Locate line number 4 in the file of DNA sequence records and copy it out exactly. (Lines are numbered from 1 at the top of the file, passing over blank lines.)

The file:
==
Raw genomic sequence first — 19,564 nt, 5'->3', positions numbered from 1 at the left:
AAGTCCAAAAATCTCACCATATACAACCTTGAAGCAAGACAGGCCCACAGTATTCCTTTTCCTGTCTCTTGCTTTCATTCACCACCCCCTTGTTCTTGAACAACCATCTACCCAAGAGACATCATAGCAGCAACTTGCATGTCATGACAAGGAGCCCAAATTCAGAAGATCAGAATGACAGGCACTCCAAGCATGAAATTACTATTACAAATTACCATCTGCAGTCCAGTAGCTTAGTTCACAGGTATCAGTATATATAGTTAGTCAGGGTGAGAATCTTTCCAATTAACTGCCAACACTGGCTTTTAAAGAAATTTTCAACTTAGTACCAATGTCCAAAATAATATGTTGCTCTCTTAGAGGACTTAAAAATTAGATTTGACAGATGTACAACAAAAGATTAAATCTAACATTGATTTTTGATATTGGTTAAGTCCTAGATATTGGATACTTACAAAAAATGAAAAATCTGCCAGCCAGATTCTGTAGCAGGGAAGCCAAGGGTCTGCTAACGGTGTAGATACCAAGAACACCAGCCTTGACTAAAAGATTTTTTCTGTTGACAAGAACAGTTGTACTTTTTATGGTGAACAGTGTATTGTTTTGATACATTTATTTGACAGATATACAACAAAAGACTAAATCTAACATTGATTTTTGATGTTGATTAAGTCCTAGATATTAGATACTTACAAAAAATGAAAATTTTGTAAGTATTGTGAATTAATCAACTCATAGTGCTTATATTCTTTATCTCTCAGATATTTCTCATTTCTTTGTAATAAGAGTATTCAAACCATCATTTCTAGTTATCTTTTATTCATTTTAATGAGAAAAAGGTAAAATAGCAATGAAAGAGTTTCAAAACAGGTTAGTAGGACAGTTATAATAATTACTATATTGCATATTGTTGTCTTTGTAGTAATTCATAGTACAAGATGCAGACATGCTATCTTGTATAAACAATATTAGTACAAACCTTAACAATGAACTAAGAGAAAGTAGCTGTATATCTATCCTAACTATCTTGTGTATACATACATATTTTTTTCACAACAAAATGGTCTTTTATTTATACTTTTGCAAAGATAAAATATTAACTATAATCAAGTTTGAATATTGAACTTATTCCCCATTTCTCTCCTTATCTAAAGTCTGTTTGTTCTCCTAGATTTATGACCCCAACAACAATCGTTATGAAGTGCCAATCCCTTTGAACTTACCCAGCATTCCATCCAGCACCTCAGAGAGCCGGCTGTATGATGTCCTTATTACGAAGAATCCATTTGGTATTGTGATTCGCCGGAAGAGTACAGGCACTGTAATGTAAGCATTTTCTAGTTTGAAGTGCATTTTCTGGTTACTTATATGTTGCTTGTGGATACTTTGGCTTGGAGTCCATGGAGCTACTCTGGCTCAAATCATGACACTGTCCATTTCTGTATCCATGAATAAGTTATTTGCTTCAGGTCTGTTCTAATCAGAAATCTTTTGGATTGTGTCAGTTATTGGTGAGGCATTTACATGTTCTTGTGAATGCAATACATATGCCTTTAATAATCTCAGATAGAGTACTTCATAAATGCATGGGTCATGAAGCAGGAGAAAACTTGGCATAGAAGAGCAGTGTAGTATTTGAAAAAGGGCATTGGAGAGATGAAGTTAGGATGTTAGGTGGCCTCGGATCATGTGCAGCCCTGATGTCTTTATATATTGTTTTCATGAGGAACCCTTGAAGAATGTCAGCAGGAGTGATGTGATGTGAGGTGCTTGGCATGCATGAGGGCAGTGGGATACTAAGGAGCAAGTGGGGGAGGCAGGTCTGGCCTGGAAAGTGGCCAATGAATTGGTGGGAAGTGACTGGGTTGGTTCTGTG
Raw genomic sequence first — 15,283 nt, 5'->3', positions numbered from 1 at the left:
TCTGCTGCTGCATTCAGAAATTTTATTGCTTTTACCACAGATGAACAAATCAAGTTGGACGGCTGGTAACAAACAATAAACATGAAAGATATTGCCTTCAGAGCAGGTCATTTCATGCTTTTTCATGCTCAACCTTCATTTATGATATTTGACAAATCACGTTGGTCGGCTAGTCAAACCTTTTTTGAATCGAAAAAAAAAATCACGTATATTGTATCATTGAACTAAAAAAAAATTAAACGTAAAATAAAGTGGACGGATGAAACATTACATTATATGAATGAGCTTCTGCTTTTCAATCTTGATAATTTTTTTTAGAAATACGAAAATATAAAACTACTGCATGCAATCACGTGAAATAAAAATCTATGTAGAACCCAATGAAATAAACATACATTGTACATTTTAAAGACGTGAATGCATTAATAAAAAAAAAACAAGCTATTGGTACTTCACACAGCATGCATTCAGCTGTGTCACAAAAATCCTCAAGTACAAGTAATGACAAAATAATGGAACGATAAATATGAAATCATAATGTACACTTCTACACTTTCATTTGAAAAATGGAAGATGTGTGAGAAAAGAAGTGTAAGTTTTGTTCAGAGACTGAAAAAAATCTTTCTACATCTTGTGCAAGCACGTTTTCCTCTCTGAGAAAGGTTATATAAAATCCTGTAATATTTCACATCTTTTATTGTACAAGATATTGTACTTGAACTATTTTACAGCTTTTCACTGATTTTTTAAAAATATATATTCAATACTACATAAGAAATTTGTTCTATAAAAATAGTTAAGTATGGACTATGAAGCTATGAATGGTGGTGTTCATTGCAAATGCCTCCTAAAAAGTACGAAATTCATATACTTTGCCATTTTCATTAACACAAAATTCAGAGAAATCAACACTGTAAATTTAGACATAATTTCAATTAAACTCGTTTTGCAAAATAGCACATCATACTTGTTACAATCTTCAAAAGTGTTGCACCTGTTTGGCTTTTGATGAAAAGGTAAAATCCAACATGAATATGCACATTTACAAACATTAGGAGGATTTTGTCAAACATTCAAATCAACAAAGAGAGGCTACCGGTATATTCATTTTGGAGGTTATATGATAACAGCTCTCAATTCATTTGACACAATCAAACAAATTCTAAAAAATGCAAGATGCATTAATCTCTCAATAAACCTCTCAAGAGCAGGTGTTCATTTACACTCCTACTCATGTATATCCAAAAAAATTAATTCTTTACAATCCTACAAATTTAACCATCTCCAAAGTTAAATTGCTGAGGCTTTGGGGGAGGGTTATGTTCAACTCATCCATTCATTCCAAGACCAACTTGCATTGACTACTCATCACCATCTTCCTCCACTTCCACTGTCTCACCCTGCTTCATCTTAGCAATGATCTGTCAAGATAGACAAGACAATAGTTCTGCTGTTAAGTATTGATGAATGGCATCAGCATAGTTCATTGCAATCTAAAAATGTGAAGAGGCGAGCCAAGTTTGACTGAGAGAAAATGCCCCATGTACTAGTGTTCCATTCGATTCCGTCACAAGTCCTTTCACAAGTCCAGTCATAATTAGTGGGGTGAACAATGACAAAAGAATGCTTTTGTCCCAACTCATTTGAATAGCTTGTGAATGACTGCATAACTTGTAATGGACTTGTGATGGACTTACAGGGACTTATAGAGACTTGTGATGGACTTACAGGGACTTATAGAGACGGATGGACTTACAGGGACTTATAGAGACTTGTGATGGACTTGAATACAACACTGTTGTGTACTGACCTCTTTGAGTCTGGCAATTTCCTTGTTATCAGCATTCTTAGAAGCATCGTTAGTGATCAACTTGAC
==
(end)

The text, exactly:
TCTGCTGCTGCATTCAGAAATTTTATTGCTTTTACCACAGATGAACAAATCAAGTTGGACGGCTGGTAACAAACAATAAACATGAAAGATATTGCCTTCAGAGCAGGTCATTTCATGCTTTTTCATGCTCAACCTTCATTTATGATATTTGACAAATCACGTTGGTCGGCTAGTCAAACCTTTTTTGAATCGAAAAAAAAAATCACGTATATTGTATCATTGAACTAAAAAAAAATTAAACGTAAAATAAAGTGGACGGATGAAACATTACATTATATGAATGAGCTTCTGCTTTTCAATCTTGATAATTTTTTTTAGAAATACGAAAATATAAAACTACTGCATGCAATCACGTGAAATAAAAATCTATGTAGAACCCAATGAAATAAACATACATTGTACATTTTAAAGACGTGAATGCATTAATAAAAAAAAAACAAGCTATTGGTACTTCACACAGCATGCATTCAGCTGTGTCACAAAAATCCTCAAGTACAAGTAATGACAAAATAATGGAACGATAAATATGAAATCATAATGTACACTTCTACACTTTCATTTGAAAAATGGAAGATGTGTGAGAAAAGAAGTGTAAGTTTTGTTCAGAGACTGAAAAAAATCTTTCTACATCTTGTGCAAGCACGTTTTCCTCTCTGAGAAAGGTTATATAAAATCCTGTAATATTTCACATCTTTTATTGTACAAGATATTGTACTTGAACTATTTTACAGCTTTTCACTGATTTTTTAAAAATATATATTCAATACTACATAAGAAATTTGTTCTATAAAAATAGTTAAGTATGGACTATGAAGCTATGAATGGTGGTGTTCATTGCAAATGCCTCCTAAAAAGTACGAAATTCATATACTTTGCCATTTTCATTAACACAAAATTCAGAGAAATCAACACTGTAAATTTAGACATAATTTCAATTAAACTCGTTTTGCAAAATAGCACATCATACTTGTTACAATCTTCAAAAGTGTTGCACCTGTTTGGCTTTTGATGAAAAGGTAAAATCCAACATGAATATGCACATTTACAAACATTAGGAGGATTTTGTCAAACATTCAAATCAACAAAGAGAGGCTACCGGTATATTCATTTTGGAGGTTATATGATAACAGCTCTCAATTCATTTGACACAATCAAACAAATTCTAAAAAATGCAAGATGCATTAATCTCTCAATAAACCTCTCAAGAGCAGGTGTTCATTTACACTCCTACTCATGTATATCCAAAAAAATTAATTCTTTACAATCCTACAAATTTAACCATCTCCAAAGTTAAATTGCTGAGGCTTTGGGGGAGGGTTATGTTCAACTCATCCATTCATTCCAAGACCAACTTGCATTGACTACTCATCACCATCTTCCTCCACTTCCACTGTCTCACCCTGCTTCATCTTAGCAATGATCTGTCAAGATAGACAAGACAATAGTTCTGCTGTTAAGTATTGATGAATGGCATCAGCATAGTTCATTGCAATCTAAAAATGTGAAGAGGCGAGCCAAGTTTGACTGAGAGAAAATGCCCCATGTACTAGTGTTCCATTCGATTCCGTCACAAGTCCTTTCACAAGTCCAGTCATAATTAGTGGGGTGAACAATGACAAAAGAATGCTTTTGTCCCAACTCATTTGAATAGCTTGTGAATGACTGCATAACTTGTAATGGACTTGTGATGGACTTACAGGGACTTATAGAGACTTGTGATGGACTTACAGGGACTTATAGAGACGGATGGACTTACAGGGACTTATAGAGACTTGTGATGGACTTGAATACAACACTGTTGTGTACTGACCTCTTTGAGTCTGGCAATTTCCTTGTTATCAGCATTCTTAGAAGCATCGTTAGTGATCAACTTGAC